Because Google Ads Automated Bidding works the best with the most data, you have to be patient. Google suggests giving Automated Bidding campaigns at least a week before you make any rash decisions. Be prepared to see highs and lows during that time, but remember that every nudge gives the bidding algorithm valuable information.
Check in frequently
Again, Google Ads Automated Bidding is not a “set it and forget it” solution. If it was, all marketers would just opt in for it and head to lunch, right? You don’t need to check in as often as you would with a Manual Bidding campaign but do run reports as much as possible so you can stay on top of what’s going on. Check out AdStage Report for an easy way to automate your regular reporting with web-based, PDF, or Excel reports that are refreshed and sent out on a daily, weekly, or monthly schedule.
Focus on the campaign level
Sure, one account might have the same goals for all campaigns, but with Google Ads Bidding, you want to get as granular as possible. That means setting your bidding strategy on the campaign level.
Google Ads Manual Bidding pro tips
Set Automated Bid rules
What?! But I thought we were running a manual campaign. Yes, we still are, but automated bid rules can make a simple optimization for you, based on what you would have done yourself. For example, you can set a rule to push a bid higher or lower depending on what your goals are. AdStage has a great product called Automate that will help you monitor and control your campaigns based on CPA, ROAS, and other calculated metrics.
Try ‘Get Guidance’
Who doesn’t love some help, especially when it comes to confusing stuff like this? Get Guidance is Google Ad’s tool that tries to match a strategy to your goal. It will ask you what you want to achieve, and then suggest a strategy to get you there. It’s a good way to double check the strategy you were considering, but by no means should you let the suggestions override something you already feel confident about.
Is Automated or Manual Bidding better for me
Just like your Google Ads Bidding strategy, the answer to this is ultimately up to you. I think it’s always a good idea for newbies to go super hands-on as they learn bid management for Google Ads, but once you have an account that fulfills the requirements for Automated Bidding, it doesn’t hurt to set up a mix of Automated and Manual. No matter what you do, keep an eye on performance, and never stop testing.
Google Ads Bidding options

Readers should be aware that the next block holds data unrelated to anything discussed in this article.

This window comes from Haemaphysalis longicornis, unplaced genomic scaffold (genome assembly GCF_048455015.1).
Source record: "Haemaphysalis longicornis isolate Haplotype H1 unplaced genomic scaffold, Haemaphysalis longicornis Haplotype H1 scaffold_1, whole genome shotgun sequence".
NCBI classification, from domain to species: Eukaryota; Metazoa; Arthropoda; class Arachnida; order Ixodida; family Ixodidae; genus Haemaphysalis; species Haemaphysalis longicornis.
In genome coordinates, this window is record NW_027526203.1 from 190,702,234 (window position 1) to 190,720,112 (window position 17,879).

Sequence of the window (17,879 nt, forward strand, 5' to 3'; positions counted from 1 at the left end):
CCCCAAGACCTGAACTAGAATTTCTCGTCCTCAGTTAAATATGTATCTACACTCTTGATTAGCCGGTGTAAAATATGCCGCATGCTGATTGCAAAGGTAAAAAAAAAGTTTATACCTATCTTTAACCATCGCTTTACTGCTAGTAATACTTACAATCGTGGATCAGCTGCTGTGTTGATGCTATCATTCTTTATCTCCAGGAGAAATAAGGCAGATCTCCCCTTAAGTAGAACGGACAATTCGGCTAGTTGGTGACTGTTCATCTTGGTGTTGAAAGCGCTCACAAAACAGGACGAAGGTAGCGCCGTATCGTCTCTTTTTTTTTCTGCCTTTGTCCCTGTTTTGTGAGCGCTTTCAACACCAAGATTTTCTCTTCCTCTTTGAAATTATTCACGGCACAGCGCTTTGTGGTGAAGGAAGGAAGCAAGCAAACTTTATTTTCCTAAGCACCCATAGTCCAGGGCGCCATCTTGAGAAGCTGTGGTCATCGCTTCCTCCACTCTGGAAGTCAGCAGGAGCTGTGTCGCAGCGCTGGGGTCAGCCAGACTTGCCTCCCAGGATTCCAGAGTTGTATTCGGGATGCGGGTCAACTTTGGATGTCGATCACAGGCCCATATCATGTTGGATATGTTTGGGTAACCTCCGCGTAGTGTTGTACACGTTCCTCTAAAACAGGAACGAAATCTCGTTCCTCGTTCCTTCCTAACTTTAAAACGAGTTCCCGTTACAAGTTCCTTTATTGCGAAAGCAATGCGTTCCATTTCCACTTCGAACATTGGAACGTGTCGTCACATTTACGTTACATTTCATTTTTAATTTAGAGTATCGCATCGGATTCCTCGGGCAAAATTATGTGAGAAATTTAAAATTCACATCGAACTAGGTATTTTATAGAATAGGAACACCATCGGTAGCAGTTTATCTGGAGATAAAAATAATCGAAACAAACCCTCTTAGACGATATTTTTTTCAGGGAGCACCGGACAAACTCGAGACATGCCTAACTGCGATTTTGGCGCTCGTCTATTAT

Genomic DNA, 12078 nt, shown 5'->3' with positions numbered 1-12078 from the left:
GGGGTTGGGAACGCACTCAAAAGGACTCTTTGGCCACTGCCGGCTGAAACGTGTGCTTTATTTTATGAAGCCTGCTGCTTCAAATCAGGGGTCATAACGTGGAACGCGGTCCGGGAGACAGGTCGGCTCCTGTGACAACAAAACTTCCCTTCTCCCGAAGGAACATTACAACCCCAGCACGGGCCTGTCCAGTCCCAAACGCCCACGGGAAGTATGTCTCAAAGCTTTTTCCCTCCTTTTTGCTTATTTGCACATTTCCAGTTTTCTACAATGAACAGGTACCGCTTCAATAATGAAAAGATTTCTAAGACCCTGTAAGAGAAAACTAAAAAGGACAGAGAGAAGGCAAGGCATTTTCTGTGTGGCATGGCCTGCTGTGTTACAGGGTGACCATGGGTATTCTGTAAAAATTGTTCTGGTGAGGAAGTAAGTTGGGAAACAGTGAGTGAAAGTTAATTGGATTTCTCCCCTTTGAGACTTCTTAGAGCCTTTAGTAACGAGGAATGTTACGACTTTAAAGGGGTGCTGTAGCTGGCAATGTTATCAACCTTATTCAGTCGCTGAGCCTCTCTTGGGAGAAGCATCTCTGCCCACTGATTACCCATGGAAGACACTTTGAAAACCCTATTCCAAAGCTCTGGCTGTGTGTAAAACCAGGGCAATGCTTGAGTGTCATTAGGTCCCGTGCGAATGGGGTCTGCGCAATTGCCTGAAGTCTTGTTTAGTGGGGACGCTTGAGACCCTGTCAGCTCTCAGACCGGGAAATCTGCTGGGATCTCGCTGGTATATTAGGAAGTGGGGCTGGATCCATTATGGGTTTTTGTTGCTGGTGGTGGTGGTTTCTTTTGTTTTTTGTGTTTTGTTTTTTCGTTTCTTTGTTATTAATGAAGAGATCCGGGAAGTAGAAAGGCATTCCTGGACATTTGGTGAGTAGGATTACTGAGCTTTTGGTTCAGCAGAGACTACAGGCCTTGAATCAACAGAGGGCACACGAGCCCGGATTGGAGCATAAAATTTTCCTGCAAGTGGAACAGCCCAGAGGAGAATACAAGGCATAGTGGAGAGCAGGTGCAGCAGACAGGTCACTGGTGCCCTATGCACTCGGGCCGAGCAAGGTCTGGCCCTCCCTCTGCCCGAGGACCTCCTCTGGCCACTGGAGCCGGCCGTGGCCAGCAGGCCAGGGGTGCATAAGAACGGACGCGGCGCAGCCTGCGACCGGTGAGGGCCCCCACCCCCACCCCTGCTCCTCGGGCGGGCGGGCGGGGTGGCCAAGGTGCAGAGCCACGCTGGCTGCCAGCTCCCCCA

Google Ads bidding options are directly tied to the goals you might want to achieve. They range from Target CPA to Target Outranking Share, which allows you to choose a specific website or competitor that you want to outrank. The option you choose should directly correlate to your campaign’s goals.
Map your strategy to your Google Ads Campaign goals
Here it is! The big reveal! How to set up your Google Ads Bidding strategy. And oh man is it straightforward. First, define your goals, then determine the bid option that matches up. Here are a few examples using the most common campaign goals:
Get customers to take a direct action
Traffic to website
Increase brand awareness
Optimize for conversion value
Make sure your reporting is set up to capture your most important metrics—conversions, conversion rate, cost per conversion, etc.—then rotate bidding strategies every week to see what gives you the best results. If one is a clear winner, set it as the bidding strategy for the rest of the campaign’s run.
Benchmarking your Google Ads campaign results
It’s one thing to compare your own historical data, but you want to know what other marketers are up to. Check out AdStage’s Benchmark Reports. The Benchmark Reports surface median CPC, CPM, and CTR for all major advertising platforms. Because those numbers are always changing, you want to download the most recent report here to make sure you have the most up-to-date information to compare your in-progress campaigns to.
Rather than giving you one, or a handful of answers, that you’d then have to try to map every campaign to, the above gives you the tools and know how to easily come up with a customized strategy no matter what you’re trying to achieve with your campaign.